What stuck with me most was his conclusion:

“Business culture is not simply a statement or goal, it is the result of the manner in which we act each day.”

This idea of business culture is important for every team member to keep in mind as we walk into work each day. Questions such as: “What am I providing people?” and “Why should they trust me?” should factor into your definition of business culture.

A company is only as strong as its morals and values. Make sure yours has one that you believe in, lest you be just another brokerage in a sea of competitors that don’t lack clarity.

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Real Estate Brokerage

Why real estate brokerages are not startups

(REAL ESTATE) Brokerages are popping up nationwide that are sleek and modern, and also misinformed as they call themselves startups. Let’s talk about the technical definition.

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Businesses that are just starting out often refer to themselves as startups (which is inappropriate given that startups are funded differently, scale differently, and have completely different KPIs). Take real estate brokerages, for example. An increasing number call themselves startups, but when you look at the definition of a startup, can you really call yourself one?

Small businesses and startups have very different definitions (and there’s no shame in being a small business or an “innovative brokerage”). Let’s discuss.

1. Startups have a different goal altogether.

Typically, startups are about growth. They’re designed from day one to scale extremely quickly. Small businesses are often limited by a target market or geographic location. There’s nothing wrong with that, but they aren’t scalable the same way an international software brand is. Think about scaling in terms of a beauty salon versus MatchCo, an app that uses technology to create a foundation just for you. A franchise does not a startup make.

2. Startups generally seek outside funding to accelerate growth.

Startup founders often give up equity shares to generate funds before becoming profitable. Small businesses are typically self-funded, bootstrapped into profitability, and owned by one or a select few. A small business venture is typically less risky than a startup, too. The idea behind a small business venture is profit, and you want the business to last. Startups are structured to be sold or acquired once it hits critical mass – a “startup” is temporary.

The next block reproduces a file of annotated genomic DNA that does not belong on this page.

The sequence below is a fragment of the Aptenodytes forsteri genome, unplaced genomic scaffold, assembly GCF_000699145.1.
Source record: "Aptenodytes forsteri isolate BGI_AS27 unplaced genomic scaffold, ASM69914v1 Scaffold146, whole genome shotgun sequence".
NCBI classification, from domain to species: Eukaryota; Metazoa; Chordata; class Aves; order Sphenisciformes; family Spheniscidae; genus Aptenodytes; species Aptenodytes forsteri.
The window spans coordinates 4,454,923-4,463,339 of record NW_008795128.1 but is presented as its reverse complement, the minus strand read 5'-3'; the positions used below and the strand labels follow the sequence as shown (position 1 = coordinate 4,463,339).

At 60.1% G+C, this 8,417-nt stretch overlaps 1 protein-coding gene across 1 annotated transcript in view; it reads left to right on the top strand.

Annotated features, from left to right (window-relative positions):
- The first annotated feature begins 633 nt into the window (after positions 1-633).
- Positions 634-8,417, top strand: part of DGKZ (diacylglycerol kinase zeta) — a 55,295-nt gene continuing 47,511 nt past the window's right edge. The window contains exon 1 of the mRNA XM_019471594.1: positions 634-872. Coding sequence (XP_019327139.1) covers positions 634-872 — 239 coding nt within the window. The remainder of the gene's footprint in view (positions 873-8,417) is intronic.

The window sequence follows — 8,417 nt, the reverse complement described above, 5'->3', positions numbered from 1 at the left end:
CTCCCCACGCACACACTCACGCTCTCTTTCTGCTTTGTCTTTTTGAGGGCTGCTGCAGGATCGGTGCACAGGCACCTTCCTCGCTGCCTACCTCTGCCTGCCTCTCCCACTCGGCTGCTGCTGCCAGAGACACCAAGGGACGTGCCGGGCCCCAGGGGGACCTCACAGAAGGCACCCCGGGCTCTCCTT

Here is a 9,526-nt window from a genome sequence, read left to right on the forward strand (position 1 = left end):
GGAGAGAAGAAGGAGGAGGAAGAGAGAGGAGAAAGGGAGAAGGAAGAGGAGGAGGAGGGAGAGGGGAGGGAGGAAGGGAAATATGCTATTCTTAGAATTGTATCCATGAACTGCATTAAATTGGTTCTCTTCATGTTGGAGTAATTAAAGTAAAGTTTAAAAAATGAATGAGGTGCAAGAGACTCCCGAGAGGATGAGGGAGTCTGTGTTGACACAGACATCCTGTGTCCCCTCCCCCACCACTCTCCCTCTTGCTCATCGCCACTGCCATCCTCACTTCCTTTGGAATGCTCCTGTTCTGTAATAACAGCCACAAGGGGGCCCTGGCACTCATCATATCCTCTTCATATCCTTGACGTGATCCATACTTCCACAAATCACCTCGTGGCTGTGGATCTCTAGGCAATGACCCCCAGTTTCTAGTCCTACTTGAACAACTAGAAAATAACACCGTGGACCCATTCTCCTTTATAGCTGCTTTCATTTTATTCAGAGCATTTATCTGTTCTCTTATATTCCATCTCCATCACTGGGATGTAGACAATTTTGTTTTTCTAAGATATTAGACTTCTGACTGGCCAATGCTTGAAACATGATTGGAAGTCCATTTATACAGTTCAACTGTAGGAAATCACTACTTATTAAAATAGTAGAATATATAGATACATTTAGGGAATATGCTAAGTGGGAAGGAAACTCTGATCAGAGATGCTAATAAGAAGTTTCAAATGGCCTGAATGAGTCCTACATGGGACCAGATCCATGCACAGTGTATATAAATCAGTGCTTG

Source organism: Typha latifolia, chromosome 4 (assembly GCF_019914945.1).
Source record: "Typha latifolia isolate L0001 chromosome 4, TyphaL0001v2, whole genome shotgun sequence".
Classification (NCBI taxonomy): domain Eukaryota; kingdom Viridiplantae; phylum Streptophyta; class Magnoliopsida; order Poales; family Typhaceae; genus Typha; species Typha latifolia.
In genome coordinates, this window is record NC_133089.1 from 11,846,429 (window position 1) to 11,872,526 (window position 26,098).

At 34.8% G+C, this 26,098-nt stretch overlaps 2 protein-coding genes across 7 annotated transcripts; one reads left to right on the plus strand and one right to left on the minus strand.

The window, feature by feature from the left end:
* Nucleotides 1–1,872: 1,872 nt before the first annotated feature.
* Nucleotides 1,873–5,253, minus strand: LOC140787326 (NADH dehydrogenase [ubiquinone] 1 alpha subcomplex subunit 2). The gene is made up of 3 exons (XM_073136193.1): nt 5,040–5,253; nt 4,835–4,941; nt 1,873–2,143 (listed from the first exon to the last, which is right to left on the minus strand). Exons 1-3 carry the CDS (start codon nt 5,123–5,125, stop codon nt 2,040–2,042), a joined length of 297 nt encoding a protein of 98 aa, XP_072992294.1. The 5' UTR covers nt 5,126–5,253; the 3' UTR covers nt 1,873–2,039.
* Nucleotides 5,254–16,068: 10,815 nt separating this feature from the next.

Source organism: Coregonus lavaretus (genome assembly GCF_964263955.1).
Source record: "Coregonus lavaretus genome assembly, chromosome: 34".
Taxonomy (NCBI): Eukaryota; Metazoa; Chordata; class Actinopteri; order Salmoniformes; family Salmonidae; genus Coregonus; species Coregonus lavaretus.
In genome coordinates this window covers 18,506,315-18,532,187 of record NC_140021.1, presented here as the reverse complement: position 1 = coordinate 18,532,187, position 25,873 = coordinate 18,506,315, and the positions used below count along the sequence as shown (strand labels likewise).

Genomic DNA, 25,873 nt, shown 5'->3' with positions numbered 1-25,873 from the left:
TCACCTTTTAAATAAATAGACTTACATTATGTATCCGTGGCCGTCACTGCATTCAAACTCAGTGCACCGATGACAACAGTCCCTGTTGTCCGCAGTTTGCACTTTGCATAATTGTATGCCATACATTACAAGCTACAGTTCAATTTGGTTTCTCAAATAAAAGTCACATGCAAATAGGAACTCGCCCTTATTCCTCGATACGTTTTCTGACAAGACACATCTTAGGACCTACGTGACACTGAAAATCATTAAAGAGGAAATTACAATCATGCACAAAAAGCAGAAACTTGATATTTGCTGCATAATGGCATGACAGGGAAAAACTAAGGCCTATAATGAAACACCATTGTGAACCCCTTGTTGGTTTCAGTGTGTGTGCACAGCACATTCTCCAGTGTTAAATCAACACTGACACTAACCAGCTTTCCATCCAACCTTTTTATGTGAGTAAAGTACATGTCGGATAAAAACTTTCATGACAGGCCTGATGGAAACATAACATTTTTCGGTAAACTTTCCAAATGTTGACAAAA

3. Startups disrupt the industry.

Think about these companies – AirBnB, Google, Dropbox, Facebook, even Apple, a long time ago. In their early days, they were startups. It was risky to invest in these companies as they were trying something new (not iterating on something like the real estate practice which is one of the oldest professions in America), but they have outshone their competitors. They disrupted the marketplace. That’s what a startup does. And it doesn’t always work. Sonitus Medical attempted to disrupt the hearing aid market. They raised almost $90 million in funding before the Centers for Medicare & Medicaid Services decided the product wouldn’t be covered. The company held an auction and closed its doors. Brokerages have experimented with paying salaries, going paperless, or having all agents working remotely – these are all fabulous innovations and iterations, not disruptions.

The takeaway

We’ve been on the forefront for over a decade of ushering in the era of indie brokerages, paperless real estate brands, and counter-culture companies, but brokerages are simply not startups, and this is not up for debate. Iteration is not innovation.

Don’t call yourself something you’re not – be an “innovative broker” and rock it, because you’re not a temporary company seeking to scale so rapidly that you’re acquired for your indisputable disruption.

And finally, don’t fall for real estate brokerages pitching themselves as “startups” when they’re misinformed and really mean they’re simply, and beautifully “modern.”